In addition to being a senior fellow for the centers for Digital Government and Education (the research division of e.Republic Inc., which also publishes Public CIO), a columnist for this magazine, and a former public CIO, I'm occasionally a vendor to the public sector.

It's allowed me to see both sides of the relationship between public-sector IT leaders and the vendors that (should) serve them. Over the years, my feelings toward IT vendors have varied from gratitude to outright disgust. I also observe this range of feelings when discussing vendor relations with various IT leaders.

I believe vendors are a valuable source of information, inspiration, contacts and networking, in addition to providing government with the products and services necessary to deploy, maintain and use technology to improve service delivery. So the question is: How do IT leaders manage vendor relationships to get what they need, avoid problems and scandals, and obtain maximum value for their investments of taxpayer funds?

I'm not talking about procurement reform. I'm talking about the good, bad and ugly sides of working with vendors.

First, the good. Recently I served on a conference panel with New York CIO Melodie Mayberry-Stewart, and was amazed when she gave out her direct phone line to a packed house of vendors! She stressed that New York wants to have good relationships with vendors, and that it's part of her office's job to help vendors figure out how to work with them. This openness and willingness to engage vendors is the foundation for a mutually beneficial relationship.

Next, the bad. I won't call any names, but we all know IT leaders who work hard to avoid vendors. They try their best to hide their contact information, how much they're spending on IT, their organization's IT priorities and pain points, and generally have no process for establishing and maintaining relationships with vendors. They're inaccessible and when you find them, they won't take or return your calls.

One has to wonder if they really think they don't need what vendors offer, especially before the contract is signed. I know a few who harbor this false belief. It's no wonder when they struggle to get viable proposals and achieve success once a contract is signed.

Finally, the ugly. You know of whom I speak -- the IT leaders who avoid and badmouth vendors. I'm not against warning others about poor performing vendors -- I've done it. I'm talking about personal attacks and those who only tell half the story. Multiple times, I've seen these same folks end up in trouble for inappropriate or even illegal procurement activities. Imagine that.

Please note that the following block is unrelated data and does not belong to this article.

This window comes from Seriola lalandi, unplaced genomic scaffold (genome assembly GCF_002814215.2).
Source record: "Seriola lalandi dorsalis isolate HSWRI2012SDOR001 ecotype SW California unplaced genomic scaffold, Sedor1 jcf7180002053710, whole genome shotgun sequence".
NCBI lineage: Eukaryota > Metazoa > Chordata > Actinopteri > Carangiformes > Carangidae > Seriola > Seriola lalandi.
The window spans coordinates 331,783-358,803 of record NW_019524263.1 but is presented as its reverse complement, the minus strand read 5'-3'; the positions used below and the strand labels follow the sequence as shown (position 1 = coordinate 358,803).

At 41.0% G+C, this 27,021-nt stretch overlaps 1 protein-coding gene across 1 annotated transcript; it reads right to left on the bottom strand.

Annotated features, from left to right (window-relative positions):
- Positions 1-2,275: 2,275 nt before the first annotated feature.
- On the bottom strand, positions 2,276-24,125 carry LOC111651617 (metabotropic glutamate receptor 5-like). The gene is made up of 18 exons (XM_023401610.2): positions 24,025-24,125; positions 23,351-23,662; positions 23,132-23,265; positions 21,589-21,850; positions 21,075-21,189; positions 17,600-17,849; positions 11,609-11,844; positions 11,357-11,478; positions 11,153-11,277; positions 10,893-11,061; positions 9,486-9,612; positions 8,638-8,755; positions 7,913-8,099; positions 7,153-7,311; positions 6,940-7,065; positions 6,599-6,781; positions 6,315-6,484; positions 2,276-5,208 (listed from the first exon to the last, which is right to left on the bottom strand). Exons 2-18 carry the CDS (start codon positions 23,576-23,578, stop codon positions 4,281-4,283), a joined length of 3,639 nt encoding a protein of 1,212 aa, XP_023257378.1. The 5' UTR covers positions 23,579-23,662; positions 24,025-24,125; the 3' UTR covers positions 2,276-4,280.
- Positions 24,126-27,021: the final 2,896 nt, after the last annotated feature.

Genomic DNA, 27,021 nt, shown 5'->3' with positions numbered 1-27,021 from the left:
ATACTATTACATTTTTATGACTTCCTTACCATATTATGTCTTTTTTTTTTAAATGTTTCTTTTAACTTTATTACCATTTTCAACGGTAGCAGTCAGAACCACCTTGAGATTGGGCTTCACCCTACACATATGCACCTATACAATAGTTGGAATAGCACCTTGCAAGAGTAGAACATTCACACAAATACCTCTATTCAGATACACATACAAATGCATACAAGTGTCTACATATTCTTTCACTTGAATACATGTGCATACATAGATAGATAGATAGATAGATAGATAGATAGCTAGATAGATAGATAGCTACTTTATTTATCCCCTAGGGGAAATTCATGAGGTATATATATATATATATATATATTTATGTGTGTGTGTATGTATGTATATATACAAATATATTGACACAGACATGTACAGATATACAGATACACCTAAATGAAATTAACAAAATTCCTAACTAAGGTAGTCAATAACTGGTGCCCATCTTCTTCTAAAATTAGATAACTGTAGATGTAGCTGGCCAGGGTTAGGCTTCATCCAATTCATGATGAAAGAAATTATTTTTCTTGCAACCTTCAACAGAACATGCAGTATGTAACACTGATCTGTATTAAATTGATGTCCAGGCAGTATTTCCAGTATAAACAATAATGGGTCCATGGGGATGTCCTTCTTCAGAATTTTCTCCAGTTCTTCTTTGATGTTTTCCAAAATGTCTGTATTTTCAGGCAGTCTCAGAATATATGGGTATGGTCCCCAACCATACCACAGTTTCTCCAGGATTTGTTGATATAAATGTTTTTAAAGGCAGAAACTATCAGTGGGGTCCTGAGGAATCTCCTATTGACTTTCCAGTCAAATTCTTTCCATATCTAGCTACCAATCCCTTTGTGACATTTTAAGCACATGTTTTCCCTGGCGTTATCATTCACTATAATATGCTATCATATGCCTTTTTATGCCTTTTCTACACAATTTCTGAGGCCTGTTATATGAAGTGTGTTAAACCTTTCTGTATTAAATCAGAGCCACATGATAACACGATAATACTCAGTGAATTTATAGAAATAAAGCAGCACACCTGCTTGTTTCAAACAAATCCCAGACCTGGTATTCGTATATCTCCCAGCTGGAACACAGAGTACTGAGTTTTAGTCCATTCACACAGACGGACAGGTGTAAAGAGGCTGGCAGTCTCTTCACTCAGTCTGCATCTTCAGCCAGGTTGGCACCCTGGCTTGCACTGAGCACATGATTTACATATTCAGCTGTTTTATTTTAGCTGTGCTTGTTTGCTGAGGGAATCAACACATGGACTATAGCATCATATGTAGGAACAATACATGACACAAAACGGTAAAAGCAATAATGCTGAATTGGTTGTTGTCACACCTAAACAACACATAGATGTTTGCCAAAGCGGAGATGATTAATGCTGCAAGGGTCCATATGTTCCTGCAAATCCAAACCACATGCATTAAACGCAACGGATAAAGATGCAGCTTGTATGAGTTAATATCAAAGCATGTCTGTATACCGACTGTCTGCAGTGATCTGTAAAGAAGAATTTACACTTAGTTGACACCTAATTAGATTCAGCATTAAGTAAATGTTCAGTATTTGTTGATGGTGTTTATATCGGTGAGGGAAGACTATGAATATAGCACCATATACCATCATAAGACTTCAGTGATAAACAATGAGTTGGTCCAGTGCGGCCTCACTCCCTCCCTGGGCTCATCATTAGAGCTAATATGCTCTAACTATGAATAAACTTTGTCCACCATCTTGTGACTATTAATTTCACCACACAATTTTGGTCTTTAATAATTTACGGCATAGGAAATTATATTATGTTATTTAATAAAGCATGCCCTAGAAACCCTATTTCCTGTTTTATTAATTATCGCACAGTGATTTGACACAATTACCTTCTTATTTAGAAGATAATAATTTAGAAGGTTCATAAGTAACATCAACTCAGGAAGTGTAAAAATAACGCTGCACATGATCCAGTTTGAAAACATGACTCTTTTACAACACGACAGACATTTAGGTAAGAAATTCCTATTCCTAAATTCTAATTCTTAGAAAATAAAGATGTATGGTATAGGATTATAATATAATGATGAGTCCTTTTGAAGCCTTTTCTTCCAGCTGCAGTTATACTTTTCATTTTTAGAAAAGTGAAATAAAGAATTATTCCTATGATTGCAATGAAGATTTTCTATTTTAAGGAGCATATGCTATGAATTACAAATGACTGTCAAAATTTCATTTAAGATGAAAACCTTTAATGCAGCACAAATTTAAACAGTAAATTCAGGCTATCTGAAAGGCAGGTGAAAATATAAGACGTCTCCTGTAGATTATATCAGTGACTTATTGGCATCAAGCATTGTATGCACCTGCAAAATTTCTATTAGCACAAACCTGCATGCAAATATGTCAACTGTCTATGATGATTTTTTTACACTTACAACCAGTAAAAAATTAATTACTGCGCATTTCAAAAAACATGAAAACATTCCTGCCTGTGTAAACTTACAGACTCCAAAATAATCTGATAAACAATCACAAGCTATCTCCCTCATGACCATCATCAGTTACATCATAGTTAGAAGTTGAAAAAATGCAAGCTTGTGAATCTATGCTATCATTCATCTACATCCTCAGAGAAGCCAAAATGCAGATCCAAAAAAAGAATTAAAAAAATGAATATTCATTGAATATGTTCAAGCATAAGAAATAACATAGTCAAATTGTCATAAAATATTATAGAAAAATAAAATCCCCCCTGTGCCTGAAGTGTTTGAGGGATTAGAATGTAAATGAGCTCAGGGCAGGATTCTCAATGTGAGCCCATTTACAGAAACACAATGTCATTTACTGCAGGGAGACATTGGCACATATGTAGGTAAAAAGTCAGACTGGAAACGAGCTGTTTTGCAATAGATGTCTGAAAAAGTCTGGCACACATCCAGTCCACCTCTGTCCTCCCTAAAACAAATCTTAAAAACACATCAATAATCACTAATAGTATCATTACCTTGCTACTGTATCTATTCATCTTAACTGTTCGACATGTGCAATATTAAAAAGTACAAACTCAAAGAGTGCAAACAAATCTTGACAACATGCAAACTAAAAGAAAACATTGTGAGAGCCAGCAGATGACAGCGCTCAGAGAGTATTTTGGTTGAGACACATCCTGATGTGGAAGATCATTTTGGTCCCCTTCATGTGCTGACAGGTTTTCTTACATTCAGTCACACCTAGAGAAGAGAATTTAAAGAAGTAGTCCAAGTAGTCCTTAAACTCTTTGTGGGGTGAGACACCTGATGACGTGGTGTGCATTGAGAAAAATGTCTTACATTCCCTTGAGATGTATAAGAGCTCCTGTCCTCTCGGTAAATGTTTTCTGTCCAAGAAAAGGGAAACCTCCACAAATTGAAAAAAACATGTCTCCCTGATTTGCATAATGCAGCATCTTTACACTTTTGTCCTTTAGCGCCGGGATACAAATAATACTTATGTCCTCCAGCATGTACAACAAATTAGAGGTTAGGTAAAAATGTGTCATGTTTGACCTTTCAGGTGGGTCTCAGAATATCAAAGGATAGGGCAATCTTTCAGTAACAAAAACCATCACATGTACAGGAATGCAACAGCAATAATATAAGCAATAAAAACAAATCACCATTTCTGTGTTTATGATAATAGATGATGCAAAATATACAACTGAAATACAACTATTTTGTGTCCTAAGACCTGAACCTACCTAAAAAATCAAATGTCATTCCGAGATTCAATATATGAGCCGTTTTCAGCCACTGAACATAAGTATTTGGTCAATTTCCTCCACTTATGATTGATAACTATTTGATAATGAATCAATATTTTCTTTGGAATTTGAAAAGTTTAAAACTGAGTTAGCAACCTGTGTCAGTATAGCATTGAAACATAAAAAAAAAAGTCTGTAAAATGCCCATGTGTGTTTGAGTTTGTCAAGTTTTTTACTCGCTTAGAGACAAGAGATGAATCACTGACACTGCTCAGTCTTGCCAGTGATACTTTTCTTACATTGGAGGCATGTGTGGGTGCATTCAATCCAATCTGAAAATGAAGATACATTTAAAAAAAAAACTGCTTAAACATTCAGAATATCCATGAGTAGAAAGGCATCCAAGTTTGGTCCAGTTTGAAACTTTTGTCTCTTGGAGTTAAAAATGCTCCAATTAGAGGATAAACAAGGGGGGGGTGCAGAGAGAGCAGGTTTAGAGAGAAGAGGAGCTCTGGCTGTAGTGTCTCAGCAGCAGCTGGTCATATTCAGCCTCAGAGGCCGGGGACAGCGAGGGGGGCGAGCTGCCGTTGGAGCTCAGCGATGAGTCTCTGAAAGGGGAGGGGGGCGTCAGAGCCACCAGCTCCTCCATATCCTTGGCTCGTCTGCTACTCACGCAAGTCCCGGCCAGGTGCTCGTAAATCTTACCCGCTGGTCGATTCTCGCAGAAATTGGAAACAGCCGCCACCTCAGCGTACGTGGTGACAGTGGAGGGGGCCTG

Somewhere between all and nothing is the right approach for developing mutually beneficial and legal vendor relationships.

In small organizations, it may be hard to get much attention. In addition to ensuring that you're accessible and have a process for attracting and managing vendors, it's important to understand which vendors want to work with organizations your size and pursue them. You might not attract the so-called Tier 1 vendors, but there are many reputable vendors exist that can help smaller jurisdictions.

Although being with a large organization often equates to more money and vendor attention, problems come with this situation too. IT leaders in large organizations often get so many vendor calls that they wouldn't have time to do anything else if they tried responding to even some of them.

My point is vendors are valuable, so take advantage of what they have to offer. Make yourself, staff and information accessible.

I'd be remiss if I closed without a few words of wisdom to IT vendors. You don't always have to talk to the top dog, especially in large organizations. They can't possibly know or handle everything directly. Respect IT leaders' limitations about disclosure, finances, time and gifts. Don't hound or tempt them or go over their heads. Finally underpromise and overdeliver -- it works every time. If both sides make an effort, we can truly be partners in success.

 

Liza Lowery Massey  | 
Liza Lowery Massey served as a public-sector IT executive for nearly 20 years, including as CIO of Los Angeles. She then established the CIO Collaborative to provide public-sector research, benchmarking and consulting services. She also teaches at the University of Nevada, Las Vegas